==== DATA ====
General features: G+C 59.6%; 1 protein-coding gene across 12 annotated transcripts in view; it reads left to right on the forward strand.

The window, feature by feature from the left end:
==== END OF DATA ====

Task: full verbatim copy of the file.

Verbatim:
General features: G+C 59.6%; 1 protein-coding gene across 12 annotated transcripts in view; it reads left to right on the forward strand.

The window, feature by feature from the left end: